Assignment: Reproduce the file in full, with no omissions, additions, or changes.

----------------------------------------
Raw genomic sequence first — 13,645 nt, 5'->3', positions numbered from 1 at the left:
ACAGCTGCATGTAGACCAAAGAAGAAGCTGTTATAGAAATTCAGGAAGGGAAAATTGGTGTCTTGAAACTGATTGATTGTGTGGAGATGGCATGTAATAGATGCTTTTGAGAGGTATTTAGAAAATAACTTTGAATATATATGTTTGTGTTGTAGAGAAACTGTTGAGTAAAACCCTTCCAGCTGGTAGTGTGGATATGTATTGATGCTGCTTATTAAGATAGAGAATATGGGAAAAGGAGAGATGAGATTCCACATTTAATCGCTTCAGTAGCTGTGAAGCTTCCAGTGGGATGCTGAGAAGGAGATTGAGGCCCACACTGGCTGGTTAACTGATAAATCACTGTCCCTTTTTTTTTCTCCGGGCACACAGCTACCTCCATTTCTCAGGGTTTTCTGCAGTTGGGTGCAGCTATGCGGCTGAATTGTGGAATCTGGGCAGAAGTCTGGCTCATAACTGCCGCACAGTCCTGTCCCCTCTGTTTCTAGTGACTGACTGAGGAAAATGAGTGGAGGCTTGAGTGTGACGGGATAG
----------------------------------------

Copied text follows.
Raw genomic sequence first — 13,645 nt, 5'->3', positions numbered from 1 at the left:
ACAGCTGCATGTAGACCAAAGAAGAAGCTGTTATAGAAATTCAGGAAGGGAAAATTGGTGTCTTGAAACTGATTGATTGTGTGGAGATGGCATGTAATAGATGCTTTTGAGAGGTATTTAGAAAATAACTTTGAATATATATGTTTGTGTTGTAGAGAAACTGTTGAGTAAAACCCTTCCAGCTGGTAGTGTGGATATGTATTGATGCTGCTTATTAAGATAGAGAATATGGGAAAAGGAGAGATGAGATTCCACATTTAATCGCTTCAGTAGCTGTGAAGCTTCCAGTGGGATGCTGAGAAGGAGATTGAGGCCCACACTGGCTGGTTAACTGATAAATCACTGTCCCTTTTTTTTTCTCCGGGCACACAGCTACCTCCATTTCTCAGGGTTTTCTGCAGTTGGGTGCAGCTATGCGGCTGAATTGTGGAATCTGGGCAGAAGTCTGGCTCATAACTGCCGCACAGTCCTGTCCCCTCTGTTTCTAGTGACTGACTGAGGAAAATGAGTGGAGGCTTGAGTGTGACGGGATAG